While the Cayman 2.0 series has thus far been looking at the ideas and strategies that could make the country a better place, we’re changing things up for December. This month, we’re highlighting 21 people who could turn some of those ideas into reality – or at least get the ball rolling – over the next calendar year.
It’s easy to see how GreenTech owner James Whittaker could help transform Cayman’s energy sector. He’s the man in charge of one of Cayman’s prominent solar-energy businesses and heads up the Cayman Renewable Energy Association, a group that lobbies on behalf of the industry.
“Our goal is really to help transform Cayman’s energy sector. We’d like to see this grow into another pillar of the economy,” he said.
There were more than 11 million renewable-energy-related jobs globally in 2019, according to the International Renewable Energy Agency’s annual review. Of those, 3.8 million were related specifically to solar power. Whittaker said Cayman can directly benefit from employment in this sector.
“From an economic standpoint, this industry can create hundreds of jobs. It can support thousands of jobs indirectly,” he said. “Educating Caymanians to make sure that we take over in this industry and that we dominate this industry here locally, for me, is personally important.”
Beyond dollars and cents, however, Whittaker points to the benefits of combating climate change. Cayman’s National Energy Policy calls for the country to use 70% renewable energy sources by 2037 and Whittaker says a planned update report in 2022 will show Cayman is behind schedule.
21 people in 2001
There are a lot of moving parts in getting there, and Whittaker said businesses like his must work hand-in-hand with entities like Caribbean Utilities Company and utility regulator OfReg, even if their respective visions may differ.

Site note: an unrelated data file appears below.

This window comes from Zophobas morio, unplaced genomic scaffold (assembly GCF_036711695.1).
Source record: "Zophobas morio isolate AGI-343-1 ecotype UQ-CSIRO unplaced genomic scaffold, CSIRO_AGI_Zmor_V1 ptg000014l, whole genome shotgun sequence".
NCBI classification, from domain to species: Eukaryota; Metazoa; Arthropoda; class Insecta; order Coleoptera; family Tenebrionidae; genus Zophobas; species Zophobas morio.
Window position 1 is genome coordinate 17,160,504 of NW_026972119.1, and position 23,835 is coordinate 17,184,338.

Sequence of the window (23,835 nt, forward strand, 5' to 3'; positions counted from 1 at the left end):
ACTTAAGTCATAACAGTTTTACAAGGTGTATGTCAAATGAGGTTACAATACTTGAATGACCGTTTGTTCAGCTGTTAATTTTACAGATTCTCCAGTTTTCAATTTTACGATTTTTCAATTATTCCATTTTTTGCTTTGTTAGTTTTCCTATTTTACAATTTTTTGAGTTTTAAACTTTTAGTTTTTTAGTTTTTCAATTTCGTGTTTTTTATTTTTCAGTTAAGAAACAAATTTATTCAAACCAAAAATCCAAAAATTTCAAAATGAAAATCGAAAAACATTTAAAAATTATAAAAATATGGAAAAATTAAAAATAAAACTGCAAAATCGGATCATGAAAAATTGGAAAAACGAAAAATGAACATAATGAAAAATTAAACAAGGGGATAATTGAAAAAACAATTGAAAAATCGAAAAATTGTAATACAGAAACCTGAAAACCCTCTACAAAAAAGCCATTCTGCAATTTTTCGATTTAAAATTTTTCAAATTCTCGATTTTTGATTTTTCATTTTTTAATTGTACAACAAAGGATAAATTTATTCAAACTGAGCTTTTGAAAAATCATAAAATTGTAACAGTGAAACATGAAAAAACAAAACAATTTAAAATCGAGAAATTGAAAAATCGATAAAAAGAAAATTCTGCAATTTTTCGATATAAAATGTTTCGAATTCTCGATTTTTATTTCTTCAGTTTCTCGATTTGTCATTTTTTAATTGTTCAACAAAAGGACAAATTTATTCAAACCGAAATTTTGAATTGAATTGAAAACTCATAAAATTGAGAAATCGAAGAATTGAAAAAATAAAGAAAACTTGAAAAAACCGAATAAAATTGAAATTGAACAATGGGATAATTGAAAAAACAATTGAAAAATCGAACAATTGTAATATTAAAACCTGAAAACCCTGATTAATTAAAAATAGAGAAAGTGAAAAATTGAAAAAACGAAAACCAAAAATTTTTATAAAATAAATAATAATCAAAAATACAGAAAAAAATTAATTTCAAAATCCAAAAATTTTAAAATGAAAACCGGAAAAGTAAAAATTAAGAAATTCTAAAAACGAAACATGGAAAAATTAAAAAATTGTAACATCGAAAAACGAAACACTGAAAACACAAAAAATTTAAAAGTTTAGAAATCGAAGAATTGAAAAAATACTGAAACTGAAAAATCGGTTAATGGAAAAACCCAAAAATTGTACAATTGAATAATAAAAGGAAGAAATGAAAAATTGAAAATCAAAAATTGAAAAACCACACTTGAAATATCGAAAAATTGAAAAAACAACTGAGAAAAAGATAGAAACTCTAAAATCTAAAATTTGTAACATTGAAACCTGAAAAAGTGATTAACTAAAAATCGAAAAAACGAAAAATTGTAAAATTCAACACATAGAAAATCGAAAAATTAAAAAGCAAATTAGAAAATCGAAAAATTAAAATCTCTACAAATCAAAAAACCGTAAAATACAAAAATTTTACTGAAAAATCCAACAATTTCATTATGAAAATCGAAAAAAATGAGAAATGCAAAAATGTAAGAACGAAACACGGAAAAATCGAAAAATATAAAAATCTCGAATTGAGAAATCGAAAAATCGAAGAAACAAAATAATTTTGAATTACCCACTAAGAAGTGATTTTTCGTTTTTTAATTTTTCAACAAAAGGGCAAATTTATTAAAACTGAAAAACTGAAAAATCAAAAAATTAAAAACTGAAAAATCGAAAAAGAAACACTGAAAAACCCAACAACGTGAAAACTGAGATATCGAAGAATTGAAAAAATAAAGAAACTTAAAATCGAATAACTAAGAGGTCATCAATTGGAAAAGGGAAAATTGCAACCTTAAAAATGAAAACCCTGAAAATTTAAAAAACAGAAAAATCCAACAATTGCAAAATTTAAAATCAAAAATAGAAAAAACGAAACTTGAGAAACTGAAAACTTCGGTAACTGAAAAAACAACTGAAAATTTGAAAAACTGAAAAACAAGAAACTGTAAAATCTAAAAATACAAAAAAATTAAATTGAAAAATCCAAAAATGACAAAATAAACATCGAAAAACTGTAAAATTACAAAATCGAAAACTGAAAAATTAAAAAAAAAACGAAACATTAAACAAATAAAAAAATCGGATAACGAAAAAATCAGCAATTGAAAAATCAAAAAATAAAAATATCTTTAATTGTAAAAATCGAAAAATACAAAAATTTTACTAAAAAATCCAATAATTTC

“We have been providing our time and effort to lobby the government, lobby with the regulator and provide some factual data to help to craft and create these programmes” he said.
Whittaker said it will be important to try to expand capacity for residential solar users in tandem with large-scale projects like CUC’s Bodden Town solar farm in order to drive down costs.
“Right now, because we’re doing it very piecemeal and single-digit type of energy capacity of our total energy, it’s not making the impact that it could,” he said.
That’s also why his company is focussing on other products like energy storage, allowing consumers to store the energy they produce.
His vision includes positioning Cayman as a renewable energy leader.
“What it’s going to allow us to do as this industry grows domestically… [is] to be that destination of excellence in the region, but also export that. “My company and other companies are doing work outside of Cayman. That’s only going to grow. So I really think Cayman has an opportunity to really reshape its brand.”